Kigali: Small Island Developing States (SIDS) representing 40 countries from FAO worldwide member countries is a group most affected by climate change. The frequency of climatic disasters limits their ability to respond to natural and anthropogenic environmental risks that make them particularly vulnerable, according to José Graziano da Silva, DG of FAO.
These SIDS agricultural sectors are among the most threatened. Natural hazards, including plant and animal health risks such as locust plagues and risks related to climate variability and change are affecting such sectors.
The SIDS also suffer economic risks including rising food prices, socio- political and security including conflict impact on food and nutrition security of the populations of the Indian Ocean islands, especially for small farmers and agricultural producers.
The SIDS are identified in three regional groups: the Caribbean, the Pacific and the AIMS regions (Atlantic, Indian Ocean, Mediterranean and South China Sea).
The latter group is not made up on a geographical basis and should be able to strengthen its identity through a strategy based on diversity.
Concerning the Indian Ocean islands, the Indian Ocean Commission (IOC) is the main regional partner in the formulation and implementation of the FAO World Programme of Action on food security and nutrition in SIDS.
This programme includes five key elements: promoting food safety and healthy eating; sustainable management of natural resources; build resilience to climate change and natural disasters; promote trade and market access; and enhance partnerships and international cooperation.
The implementation of such a programme, calls for the need to support regional groups such as the Indian Ocean islands initiatives.
IOC activated its contribution through the formulation of the Regional Programme for Food Security and Nutrition (PRESAN) prepared with FAO technical support.
The PRESAN document takes into account the recommendations from the Mauritius Strategy for progress in implementing the Programme of Action for the Sustainable Development of SIDS, the Third International Conference on SIDS Rio + 20, the Samoa Pathways on the interdependence of food and nutrition security, climate change and sustainable development.
The FAO noted that the reflections and consultations on these matters are intensifying and a Ministerial Conference and public-private dialogue on Climate-smart ocean Economies in Africa would be organized by the World Bank in Mauritius, 1 and 2 September 2016, to review the achievements, challenges and priorities relating to the African coasts, where special focus is given to IOC SIDS.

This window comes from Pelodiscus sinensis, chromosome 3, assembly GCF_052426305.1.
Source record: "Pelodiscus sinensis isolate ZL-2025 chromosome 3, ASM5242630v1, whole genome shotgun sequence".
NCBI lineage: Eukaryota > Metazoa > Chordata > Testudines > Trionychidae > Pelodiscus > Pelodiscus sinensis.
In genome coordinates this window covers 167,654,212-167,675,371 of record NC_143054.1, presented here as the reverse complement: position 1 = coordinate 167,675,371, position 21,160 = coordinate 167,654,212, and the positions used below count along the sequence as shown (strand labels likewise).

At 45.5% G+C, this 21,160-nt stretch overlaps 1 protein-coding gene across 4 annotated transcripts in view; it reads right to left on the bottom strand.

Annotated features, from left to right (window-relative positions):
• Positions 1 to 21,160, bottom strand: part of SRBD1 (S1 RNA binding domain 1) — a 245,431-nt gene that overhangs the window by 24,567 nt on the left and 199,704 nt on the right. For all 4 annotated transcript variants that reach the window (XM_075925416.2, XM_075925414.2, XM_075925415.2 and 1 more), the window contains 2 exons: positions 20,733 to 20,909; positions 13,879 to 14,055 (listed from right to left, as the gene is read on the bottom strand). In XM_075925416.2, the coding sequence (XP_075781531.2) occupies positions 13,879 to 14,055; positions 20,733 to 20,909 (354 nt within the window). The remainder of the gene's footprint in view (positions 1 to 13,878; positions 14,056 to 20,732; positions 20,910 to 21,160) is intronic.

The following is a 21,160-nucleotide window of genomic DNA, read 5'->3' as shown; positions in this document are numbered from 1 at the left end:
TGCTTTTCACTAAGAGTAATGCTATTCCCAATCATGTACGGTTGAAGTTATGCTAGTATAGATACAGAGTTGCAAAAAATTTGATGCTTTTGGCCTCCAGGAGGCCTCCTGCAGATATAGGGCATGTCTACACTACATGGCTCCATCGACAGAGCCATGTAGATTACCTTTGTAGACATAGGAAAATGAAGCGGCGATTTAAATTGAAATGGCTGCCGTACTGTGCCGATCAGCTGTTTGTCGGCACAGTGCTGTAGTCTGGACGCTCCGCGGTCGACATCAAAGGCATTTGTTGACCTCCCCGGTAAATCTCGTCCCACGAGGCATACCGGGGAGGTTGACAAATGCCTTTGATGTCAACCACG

This follows the topic: “The SIDS at the forefront of climate change – What will it take to turn the tide?”
The 2030 Agenda and the Sustainable Development Goals (SDGs) support diversity and inclusion. This diversity can be seen in terms of the three pillars of sustainable development.
Ecological diversity relates to existing biodiversity and natural resources whilst the economic diversity is about the dependence of countries on agriculture, forestry and fisheries for some, as well as tourism and trade for other ones.
The social diversity is based on the habits, practices and expertise of people from different origins and cultures.
All this diversity can contribute significantly to strengthening the pillars of food and nutrition security, which are availability, access, stability and utilization.
There is the need for the political will of each country in the region to share and comply with a common vision in the diversity of the respective objectives to be strong.
There is the essence to encourage the involvement of young people for their innovation and women for their entrepreneurial quality, with support from the private sector, to ensure the profitability of investments.
Partner efforts must converge towards a common goal and implemented in compliance and optimization of diversity.
FAO is committed to support initiatives of the governments of the Indian Ocean islands, which has the necessary expertise, given the important role that agriculture plays, forestry and fisheries in an effective strategy for economic growth.
Now is the time to strengthen and sustain our actions. There must be increase investment to strengthen economic and environmental resilience of small farmers and agricultural producers in the Indian Ocean islands.
This will be done through the practice of inclusive and sustainable smart adaptation methods in agriculture, livestock and fisheries face to the effects of climate change.
The message for World Food Day, which falls on 16 October 2016 is “Climate change, food and agriculture, too.”
The concept is the crucial period during which will be celebrated, a few weeks of the upcoming United Nations Conference on Climate Change, COP 22, to be held from 7 to 18 November 2016 in Marrakech, Morocco.
FAO urges countries to include issues related to food and agriculture in their action plans on climate and to invest more in rural development. (End)